Landlords vote today on whether to accept rent cuts from Green's Arcadia Group or force it into administration. Custodian's Richard Shepherd-Cross is taking a hard line, believing company voluntary arrangements (CVAs) are 'massively misused'.
Custodian (CREI) real estate investment trust (Reit) voted against billionaire tycoon Philip Green’s plan to enter into a company voluntary arrangement (CVA) as his Arcadia retail group owes it £140,000.
It is one of many landlords that have opposed Green’s plan for a CVA for his struggling Arcadia group, which owns Topshop, Miss Selfridge, and Wallis among others. The rebellion by landlords has seen Green ask landlords to agree to rent cuts of between 25% and 50% rather than the 30% to 70% he originally asked for.
The deal would also mean the closure of 48 stores and the loss of around 1,000 jobs. Landlords will be asked to vote again today and if the deal is not passed, Arcadia is likely to enter into administration.
Richard Shepherd-Cross, fund manager of Custodian Reit, criticised Green's approach. ‘CVAs used to be the last roll of the dice, a compromise with creditors to save the business. There was shame in it,’ he said. ‘Now it is a badge of honour, people think it’s clever financial planning.’
Describing Green as ‘not a very nice person’, Shepherd-Cross said CVAs were only detrimental to landlords as creditors and bank loan interest were paid in full during the process.
He said if a company had agreed to pay rent of £100,000 on a store for the next five years, the landlord would not be able to put in a claim for £500,000.
‘They take into account the net present value, which would [for example] reduce the future value to £350,000 and then they reduce that by 25% because they can as it’s a future claim and not an outstanding debt,’ he said.
‘All trade creditors will vote through this deal…and the landlords’ combined interest will be less than [creditors] so they will be outvoted.’
Custodian is battling to retrieve thousands of pounds from Arcadia, to cover the cost of putting right a property that the group had previously been tenants in.
The trust put in a ‘dilapidation claim’ after the end of an Arcadia lease to restore a property after the group failed to do so.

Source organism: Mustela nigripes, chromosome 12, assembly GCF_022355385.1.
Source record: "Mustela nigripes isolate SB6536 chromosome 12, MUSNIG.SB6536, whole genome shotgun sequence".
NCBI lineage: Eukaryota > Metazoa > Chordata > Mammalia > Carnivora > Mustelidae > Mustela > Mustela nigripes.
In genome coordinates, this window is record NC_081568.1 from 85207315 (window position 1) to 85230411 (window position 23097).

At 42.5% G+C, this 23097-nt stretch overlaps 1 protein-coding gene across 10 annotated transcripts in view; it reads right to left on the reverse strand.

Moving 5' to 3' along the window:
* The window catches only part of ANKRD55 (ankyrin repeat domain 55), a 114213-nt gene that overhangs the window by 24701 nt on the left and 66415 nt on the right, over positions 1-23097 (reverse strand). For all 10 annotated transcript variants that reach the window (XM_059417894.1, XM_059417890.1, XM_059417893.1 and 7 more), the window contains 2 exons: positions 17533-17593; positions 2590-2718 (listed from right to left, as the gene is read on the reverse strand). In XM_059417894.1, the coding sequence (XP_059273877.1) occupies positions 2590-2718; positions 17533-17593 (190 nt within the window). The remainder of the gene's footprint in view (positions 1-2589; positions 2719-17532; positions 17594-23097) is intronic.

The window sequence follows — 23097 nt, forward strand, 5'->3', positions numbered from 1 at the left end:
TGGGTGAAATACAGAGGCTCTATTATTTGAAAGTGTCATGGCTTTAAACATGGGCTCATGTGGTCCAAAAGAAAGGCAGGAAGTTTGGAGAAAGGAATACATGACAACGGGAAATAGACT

Shepherd-Cross said Green’s group had said it would pay for it once the work had been agreed and completed, but Arcadia has so far refused to pay the £140,000 bill.
‘The culture of the organisation is set at the top and it permeates down,’ said Shepherd-Cross. ‘We had two properties rented to Arcadia.’
Custodian voted against Arcadia’s CVA as he said Green, who has faced calls to strip him of his knighthood, ‘is threatening administration either way’.
‘We either have a CVA with Green [in charge of Arcadia] or administration where administrators take over. We’d rather have the administrators than him,’ he said.
Arcadia had not replied to a request for comment at the time of going to press.
Shepherd-Cross said CVAs were ‘massively misused’ and it meant that many pensioners were losing out as pension funds typically invest in real estate investment trusts as a way of generating steady income.
There has been a huge up-tick in the number of CVAs being issued and in the year to 31 March a total of 2,500 retail units were affected by them leading to falling rents.
Shepherd-Cross said tenants should approach landlords if they were struggling with rents rather than push for a CVA that forces rent cuts.
‘In the world we live in you hear all the time that landlords are bad and tenants are good but landlords do not set the rental prices, tenants do – they compete over each other to get the best pitches.’
Retail makes up 13% of the Custodian portfolio and Shepherd-Cross said he had no plans to sell any of the assets in this sector.
‘I would not want to get rid [of retail] because it’s not the right market,’ he said. ‘We have an income focus and if we start to sell out then we are giving away a lot of income that cannot be replaced.’
He added that five units have been hit by CVAs but the retailers are still in place and ‘wanting to trade just at lower rents’.
While it is still too early to buy back into retail property, the story around it ‘is not as bleak as people say’, said Shepherd-Cross.
‘You would assume that people are not going to the shops ever again,’ he said. ‘But retail is getting serious about combining its physical stores with their online offerings.’
While problem retail has been grabbing the property investment headlines, Shepherd-Cross said there is another area that is a potential issue: speculative development in ‘big box’ logistics of warehouse of over 100,000 square feet.
He said developers jumped into big box developments around two-and-a-half years ago and all their plots will come to fruition at the same time.
‘When you are building speculatively, you increase supply…and that will put a limit on rental growth.
‘The prices people are paying for it now are so high there has to be more downside risk than upside potential.’
Full-year results to the end of March highlight a tricky 12 months with total returns on net assets slipping to 5.9% from 9.6% in the previous year. The capital value of the property portfolio slipped 0.2% with 6.1% coming from income. Dividends rose 1.5% to 6.55p covered 110% by EPRA earnings per share of 7.3p, up from 6.9p. The company is targeting a further 1.5% rise in pay-outs to 6.65p this year.
At 117.8p yesterday the shares stood on a near 12% premium over estimated net asset value per share of 105.5p, according to Morningstar, and offered a yield of 5.5%.